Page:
Ashley Moody’s acceptance of public campaign financing sparks clash with rival

In a news release, Republican rival Frank White criticized Moody for seeking the matching money.
Former Hillsborough County Circuit Judge Ashley Moody.
Former Hillsborough County Circuit Judge Ashley Moody.
Published Jun. 25, 2018|Updated Jun. 25, 2018

Republican Ashley Moody will seek public campaign financing matching money in her campaign for attorney general, according to a request filed with the Florida Secretary of State's office.

Moody, a former circuit judge from Plant City, is the top fundraiser in the race from sources other than her own money, with $1.75 million raised for her campaign as of the end of May and $887,500 in her political action committee.

Her opponent Frank White, a Pensacola lawyer, has raised $3.4 million and $360,500 in his PAC, but the campaign total includes $2.75 million of his own money.

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Moody's filing doesn't indicate how much public financing money she's applying for.

Only contributions from individuals of $250 or less are eligible for the public matching money. To be eligible, candidates must agree to limit contributions of their own money and their total campaign spending.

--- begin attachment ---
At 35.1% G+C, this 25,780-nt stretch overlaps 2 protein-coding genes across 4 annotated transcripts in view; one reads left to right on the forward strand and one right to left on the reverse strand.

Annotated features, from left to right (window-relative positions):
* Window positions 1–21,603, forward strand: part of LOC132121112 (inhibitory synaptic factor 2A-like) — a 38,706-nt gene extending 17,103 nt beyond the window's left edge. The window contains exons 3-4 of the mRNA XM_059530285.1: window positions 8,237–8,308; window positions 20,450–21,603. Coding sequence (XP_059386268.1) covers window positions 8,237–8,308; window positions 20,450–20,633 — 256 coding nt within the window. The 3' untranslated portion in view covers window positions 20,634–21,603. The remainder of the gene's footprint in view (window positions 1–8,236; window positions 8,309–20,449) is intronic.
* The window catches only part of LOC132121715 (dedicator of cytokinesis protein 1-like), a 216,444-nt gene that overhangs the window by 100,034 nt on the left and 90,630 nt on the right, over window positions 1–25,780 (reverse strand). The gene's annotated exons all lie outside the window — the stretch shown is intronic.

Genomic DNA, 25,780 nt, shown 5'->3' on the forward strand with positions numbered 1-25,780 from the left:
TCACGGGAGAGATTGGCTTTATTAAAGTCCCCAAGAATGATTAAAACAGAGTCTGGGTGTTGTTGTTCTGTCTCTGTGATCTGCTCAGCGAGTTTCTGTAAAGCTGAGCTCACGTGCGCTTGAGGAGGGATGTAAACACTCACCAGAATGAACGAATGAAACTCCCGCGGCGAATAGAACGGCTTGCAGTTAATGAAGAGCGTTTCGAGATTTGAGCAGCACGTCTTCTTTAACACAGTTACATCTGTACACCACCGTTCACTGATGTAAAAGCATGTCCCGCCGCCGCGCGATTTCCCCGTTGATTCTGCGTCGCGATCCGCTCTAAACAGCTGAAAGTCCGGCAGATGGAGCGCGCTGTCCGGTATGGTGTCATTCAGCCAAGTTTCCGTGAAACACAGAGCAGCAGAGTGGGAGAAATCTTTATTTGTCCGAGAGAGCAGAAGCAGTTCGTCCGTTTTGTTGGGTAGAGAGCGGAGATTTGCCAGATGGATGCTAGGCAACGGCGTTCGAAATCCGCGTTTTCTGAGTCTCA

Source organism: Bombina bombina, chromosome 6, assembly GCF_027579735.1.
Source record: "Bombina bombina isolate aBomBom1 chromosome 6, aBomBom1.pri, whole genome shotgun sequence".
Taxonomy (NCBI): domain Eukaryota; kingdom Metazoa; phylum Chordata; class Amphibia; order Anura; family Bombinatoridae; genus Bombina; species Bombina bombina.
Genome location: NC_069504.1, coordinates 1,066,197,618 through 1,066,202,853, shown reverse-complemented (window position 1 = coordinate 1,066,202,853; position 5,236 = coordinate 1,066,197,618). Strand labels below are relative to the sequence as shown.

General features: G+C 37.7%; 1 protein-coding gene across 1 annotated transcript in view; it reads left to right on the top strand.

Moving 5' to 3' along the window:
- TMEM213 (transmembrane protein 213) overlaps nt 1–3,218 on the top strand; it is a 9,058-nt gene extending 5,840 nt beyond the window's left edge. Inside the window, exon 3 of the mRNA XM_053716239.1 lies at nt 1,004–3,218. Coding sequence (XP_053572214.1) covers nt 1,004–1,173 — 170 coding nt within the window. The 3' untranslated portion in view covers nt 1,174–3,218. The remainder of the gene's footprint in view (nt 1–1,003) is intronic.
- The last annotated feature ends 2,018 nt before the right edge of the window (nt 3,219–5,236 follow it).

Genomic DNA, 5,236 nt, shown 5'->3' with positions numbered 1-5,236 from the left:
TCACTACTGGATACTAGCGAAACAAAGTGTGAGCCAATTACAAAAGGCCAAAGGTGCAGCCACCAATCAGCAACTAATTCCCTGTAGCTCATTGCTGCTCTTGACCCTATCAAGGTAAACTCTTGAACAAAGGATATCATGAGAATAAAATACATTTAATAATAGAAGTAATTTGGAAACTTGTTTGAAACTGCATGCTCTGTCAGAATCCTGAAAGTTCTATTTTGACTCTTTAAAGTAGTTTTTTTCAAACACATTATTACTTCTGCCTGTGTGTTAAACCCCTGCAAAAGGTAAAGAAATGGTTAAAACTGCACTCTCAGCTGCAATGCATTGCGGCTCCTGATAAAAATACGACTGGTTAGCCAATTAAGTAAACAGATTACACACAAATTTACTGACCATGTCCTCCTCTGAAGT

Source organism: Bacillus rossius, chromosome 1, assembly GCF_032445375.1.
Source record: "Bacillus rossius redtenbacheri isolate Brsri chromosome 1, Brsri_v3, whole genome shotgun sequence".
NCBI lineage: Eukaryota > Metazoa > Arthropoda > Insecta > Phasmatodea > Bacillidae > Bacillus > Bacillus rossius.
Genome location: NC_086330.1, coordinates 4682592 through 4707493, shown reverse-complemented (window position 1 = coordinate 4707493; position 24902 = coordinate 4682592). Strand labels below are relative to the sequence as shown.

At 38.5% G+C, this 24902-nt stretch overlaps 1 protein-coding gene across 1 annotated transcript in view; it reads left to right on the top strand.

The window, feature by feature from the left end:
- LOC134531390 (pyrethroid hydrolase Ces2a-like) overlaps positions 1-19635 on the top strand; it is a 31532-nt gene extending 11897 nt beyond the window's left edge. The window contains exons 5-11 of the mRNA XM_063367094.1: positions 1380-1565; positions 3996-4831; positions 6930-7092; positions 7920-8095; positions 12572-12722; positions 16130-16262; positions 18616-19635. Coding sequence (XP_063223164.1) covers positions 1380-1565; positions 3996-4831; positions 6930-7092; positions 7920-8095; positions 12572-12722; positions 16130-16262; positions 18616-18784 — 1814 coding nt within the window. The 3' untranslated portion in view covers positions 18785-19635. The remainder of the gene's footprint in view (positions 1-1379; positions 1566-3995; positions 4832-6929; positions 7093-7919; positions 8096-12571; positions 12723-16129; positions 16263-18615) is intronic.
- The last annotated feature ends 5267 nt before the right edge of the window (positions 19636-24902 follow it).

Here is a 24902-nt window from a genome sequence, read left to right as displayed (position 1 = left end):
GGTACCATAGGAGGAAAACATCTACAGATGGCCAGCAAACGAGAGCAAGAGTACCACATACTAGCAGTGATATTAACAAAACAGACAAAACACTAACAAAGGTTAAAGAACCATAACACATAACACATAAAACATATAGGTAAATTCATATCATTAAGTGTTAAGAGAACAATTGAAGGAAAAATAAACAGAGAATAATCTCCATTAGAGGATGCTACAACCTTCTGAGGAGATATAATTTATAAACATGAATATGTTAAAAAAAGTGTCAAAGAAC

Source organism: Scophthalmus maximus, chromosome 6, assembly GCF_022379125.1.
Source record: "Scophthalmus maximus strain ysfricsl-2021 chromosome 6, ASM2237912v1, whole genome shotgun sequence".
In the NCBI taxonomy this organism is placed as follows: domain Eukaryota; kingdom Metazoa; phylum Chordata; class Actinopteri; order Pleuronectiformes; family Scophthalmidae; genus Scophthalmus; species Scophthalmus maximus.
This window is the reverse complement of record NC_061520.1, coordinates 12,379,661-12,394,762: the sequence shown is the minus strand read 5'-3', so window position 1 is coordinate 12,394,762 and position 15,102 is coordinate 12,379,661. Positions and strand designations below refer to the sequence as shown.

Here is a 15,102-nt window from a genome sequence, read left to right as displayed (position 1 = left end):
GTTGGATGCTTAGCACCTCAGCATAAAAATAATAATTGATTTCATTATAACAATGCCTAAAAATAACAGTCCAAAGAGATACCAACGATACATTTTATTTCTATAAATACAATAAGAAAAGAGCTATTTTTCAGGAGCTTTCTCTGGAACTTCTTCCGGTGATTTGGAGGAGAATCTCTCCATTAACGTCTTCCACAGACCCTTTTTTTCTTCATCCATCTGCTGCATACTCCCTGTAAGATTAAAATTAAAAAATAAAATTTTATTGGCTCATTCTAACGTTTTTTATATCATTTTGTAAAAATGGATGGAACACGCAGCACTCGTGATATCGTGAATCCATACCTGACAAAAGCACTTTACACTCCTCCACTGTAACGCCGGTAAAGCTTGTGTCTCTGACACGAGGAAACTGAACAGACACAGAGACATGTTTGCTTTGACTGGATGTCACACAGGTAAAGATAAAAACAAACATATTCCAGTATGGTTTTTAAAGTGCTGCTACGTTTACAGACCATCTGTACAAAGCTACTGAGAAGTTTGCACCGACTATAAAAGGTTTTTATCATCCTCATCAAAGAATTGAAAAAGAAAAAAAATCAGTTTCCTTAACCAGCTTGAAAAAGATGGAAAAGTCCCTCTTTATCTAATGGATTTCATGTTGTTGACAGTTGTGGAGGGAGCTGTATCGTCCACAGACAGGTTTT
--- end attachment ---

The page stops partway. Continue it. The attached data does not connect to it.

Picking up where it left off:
White's contributions of his own money would make him ineligible.

Some Republicans, starting with former Gov. Jeb Bush, have criticized Florida's public campaign financing program, calling it "welfare for politicians." But others used it, including former Attorney General Bill McCollum and Attorney General Pam Bondi, who's backing Moody. Both Adam Putnam and Ron DeSantis are accepting it in their Republican bids for Florida governor.

In a news release, White criticized Moody for seeking the matching money. The White campaign matched an anti-government waste quote from Moody, labeling it "Ashley Moody on the campaign trail to voters," against the matching funds request, calling that "Ashley Moody in reality."

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Moody's campaign responded Monday:

"The public campaign finance program was established for this purpose—to combat the self-funding of a candidate running for statewide office with absolutely no experience or qualifications for the office they are seeking," said Moody's campaign spokeswoman, Christina Johnson. "Frank White has never stood in a courtroom to try a case to put a criminal behind bars, but that is not stopping him from funding his campaign to be Florida's top prosecutor with nearly $3 million of (supposedly) his own money. Matching funds allow for an opportunity for Florida voters to hear the truth about candidates. In this case, Ashley Moody, a former prosecutor and judge, is the only candidate running to be Florida's top prosecutor who has prosecuted a case. Of course, those not eligible for this program hoping to buy the AG race with no experience would not support it."